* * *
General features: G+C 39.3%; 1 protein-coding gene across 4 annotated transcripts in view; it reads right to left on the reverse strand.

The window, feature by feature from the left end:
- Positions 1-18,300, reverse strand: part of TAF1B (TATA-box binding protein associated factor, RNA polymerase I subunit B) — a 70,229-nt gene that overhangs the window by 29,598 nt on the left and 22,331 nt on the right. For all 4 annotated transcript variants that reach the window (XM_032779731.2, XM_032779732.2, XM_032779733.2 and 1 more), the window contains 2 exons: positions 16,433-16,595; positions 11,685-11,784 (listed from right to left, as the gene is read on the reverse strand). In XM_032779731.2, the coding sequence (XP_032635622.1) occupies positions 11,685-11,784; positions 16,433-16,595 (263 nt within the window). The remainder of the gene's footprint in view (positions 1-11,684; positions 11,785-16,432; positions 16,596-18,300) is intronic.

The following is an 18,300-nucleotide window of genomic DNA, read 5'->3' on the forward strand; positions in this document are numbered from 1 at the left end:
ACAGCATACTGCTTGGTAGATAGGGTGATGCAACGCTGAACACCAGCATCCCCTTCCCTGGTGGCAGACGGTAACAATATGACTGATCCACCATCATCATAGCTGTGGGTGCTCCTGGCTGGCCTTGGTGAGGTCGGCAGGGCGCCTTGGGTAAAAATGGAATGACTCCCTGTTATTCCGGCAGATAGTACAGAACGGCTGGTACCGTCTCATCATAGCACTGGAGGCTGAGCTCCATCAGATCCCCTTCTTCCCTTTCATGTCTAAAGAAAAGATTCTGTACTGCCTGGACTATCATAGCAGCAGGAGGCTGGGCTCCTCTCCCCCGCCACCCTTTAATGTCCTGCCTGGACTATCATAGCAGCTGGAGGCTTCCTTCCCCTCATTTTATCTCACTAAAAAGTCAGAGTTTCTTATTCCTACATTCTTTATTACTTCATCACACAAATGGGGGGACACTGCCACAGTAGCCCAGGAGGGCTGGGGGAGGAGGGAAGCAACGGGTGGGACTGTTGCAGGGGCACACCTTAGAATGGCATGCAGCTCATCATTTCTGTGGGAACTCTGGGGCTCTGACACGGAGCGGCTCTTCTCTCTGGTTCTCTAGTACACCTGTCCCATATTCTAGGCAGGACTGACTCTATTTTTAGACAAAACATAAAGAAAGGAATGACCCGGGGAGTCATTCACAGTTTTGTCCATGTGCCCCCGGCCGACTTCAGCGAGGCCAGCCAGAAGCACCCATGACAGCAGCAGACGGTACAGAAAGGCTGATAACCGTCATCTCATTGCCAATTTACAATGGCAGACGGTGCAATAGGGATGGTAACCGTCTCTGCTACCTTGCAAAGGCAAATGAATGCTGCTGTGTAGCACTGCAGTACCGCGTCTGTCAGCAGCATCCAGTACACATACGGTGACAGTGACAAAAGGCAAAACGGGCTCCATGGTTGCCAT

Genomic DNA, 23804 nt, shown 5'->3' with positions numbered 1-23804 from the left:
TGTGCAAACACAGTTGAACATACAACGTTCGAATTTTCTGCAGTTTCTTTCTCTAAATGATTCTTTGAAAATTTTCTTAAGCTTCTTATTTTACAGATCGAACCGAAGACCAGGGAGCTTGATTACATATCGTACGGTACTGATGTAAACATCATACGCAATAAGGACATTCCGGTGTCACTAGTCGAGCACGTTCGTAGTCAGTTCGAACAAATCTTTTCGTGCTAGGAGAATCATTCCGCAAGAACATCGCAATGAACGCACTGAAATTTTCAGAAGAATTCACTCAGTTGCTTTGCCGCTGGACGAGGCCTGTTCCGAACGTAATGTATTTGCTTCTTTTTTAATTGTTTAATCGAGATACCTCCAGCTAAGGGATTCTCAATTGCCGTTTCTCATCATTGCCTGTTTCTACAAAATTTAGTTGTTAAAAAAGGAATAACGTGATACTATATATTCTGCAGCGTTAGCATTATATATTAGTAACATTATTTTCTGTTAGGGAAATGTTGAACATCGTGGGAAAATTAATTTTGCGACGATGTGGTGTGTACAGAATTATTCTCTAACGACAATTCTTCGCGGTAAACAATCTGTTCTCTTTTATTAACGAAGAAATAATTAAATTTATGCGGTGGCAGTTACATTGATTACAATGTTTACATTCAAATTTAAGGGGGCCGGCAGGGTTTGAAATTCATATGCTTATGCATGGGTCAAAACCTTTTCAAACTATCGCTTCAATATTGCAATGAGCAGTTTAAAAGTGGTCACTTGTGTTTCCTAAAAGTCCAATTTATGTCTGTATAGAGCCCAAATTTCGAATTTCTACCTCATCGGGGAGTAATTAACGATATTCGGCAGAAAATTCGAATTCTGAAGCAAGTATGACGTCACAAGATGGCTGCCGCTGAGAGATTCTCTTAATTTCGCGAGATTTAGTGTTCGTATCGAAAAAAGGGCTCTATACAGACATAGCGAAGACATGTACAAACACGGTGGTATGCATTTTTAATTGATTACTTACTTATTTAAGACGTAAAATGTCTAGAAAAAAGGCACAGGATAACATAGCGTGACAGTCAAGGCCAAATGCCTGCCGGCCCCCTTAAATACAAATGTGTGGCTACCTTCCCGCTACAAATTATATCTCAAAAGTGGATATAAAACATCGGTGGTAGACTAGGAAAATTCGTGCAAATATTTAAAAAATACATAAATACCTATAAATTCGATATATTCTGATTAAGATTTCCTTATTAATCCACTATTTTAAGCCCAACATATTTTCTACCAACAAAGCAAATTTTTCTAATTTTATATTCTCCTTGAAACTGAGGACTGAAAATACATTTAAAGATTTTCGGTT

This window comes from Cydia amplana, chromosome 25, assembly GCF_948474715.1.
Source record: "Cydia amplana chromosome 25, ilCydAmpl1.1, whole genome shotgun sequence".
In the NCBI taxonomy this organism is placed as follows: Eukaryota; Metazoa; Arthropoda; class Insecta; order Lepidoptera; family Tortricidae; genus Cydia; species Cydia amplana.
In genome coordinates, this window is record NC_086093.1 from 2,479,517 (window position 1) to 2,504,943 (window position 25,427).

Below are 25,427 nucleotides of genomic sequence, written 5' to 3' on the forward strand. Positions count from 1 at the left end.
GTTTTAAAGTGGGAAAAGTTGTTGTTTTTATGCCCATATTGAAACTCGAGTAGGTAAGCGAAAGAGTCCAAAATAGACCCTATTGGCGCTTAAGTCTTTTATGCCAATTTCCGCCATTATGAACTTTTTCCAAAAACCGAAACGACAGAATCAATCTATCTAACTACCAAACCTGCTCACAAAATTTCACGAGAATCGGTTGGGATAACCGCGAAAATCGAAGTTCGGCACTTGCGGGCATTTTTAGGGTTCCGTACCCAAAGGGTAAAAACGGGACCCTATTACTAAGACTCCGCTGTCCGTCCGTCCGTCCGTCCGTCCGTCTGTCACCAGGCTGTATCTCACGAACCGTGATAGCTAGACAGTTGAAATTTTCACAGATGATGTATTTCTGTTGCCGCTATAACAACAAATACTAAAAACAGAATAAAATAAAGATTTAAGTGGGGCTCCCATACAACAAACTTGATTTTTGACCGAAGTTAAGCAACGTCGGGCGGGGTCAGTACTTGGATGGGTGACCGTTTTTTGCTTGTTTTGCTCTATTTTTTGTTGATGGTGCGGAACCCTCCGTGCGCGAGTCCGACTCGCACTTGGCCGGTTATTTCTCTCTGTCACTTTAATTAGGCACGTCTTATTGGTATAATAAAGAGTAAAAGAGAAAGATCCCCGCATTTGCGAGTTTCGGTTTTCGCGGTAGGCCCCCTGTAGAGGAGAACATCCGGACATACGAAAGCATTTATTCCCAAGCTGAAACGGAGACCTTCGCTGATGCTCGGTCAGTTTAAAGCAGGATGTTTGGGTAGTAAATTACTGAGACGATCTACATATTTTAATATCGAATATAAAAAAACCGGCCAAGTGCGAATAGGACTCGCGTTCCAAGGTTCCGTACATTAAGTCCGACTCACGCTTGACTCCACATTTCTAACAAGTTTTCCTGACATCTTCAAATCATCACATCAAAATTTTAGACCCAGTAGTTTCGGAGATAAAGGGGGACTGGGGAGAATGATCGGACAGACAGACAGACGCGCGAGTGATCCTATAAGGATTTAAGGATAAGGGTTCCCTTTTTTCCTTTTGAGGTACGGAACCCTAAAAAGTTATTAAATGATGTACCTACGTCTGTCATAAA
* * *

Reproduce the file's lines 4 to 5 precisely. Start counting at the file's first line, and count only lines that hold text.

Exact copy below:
The following is an 18,300-nucleotide window of genomic DNA, read 5'->3' on the forward strand; positions in this document are numbered from 1 at the left end:
ACAGCATACTGCTTGGTAGATAGGGTGATGCAACGCTGAACACCAGCATCCCCTTCCCTGGTGGCAGACGGTAACAATATGACTGATCCACCATCATCATAGCTGTGGGTGCTCCTGGCTGGCCTTGGTGAGGTCGGCAGGGCGCCTTGGGTAAAAATGGAATGACTCCCTGTTATTCCGGCAGATAGTACAGAACGGCTGGTACCGTCTCATCATAGCACTGGAGGCTGAGCTCCATCAGATCCCCTTCTTCCCTTTCATGTCTAAAGAAAAGATTCTGTACTGCCTGGACTATCATAGCAGCAGGAGGCTGGGCTCCTCTCCCCCGCCACCCTTTAATGTCCTGCCTGGACTATCATAGCAGCTGGAGGCTTCCTTCCCCTCATTTTATCTCACTAAAAAGTCAGAGTTTCTTATTCCTACATTCTTTATTACTTCATCACACAAATGGGGGGACACTGCCACAGTAGCCCAGGAGGGCTGGGGGAGGAGGGAAGCAACGGGTGGGACTGTTGCAGGGGCACACCTTAGAATGGCATGCAGCTCATCATTTCTGTGGGAACTCTGGGGCTCTGACACGGAGCGGCTCTTCTCTCTGGTTCTCTAGTACACCTGTCCCATATTCTAGGCAGGACTGACTCTATTTTTAGACAAAACATAAAGAAAGGAATGACCCGGGGAGTCATTCACAGTTTTGTCCATGTGCCCCCGGCCGACTTCAGCGAGGCCAGCCAGAAGCACCCATGACAGCAGCAGACGGTACAGAAAGGCTGATAACCGTCATCTCATTGCCAATTTACAATGGCAGACGGTGCAATAGGGATGGTAACCGTCTCTGCTACCTTGCAAAGGCAAATGAATGCTGCTGTGTAGCACTGCAGTACCGCGTCTGTCAGCAGCATCCAGTACACATACGGTGACAGTGACAAAAGGCAAAACGGGCTCCATGGTTGCCAT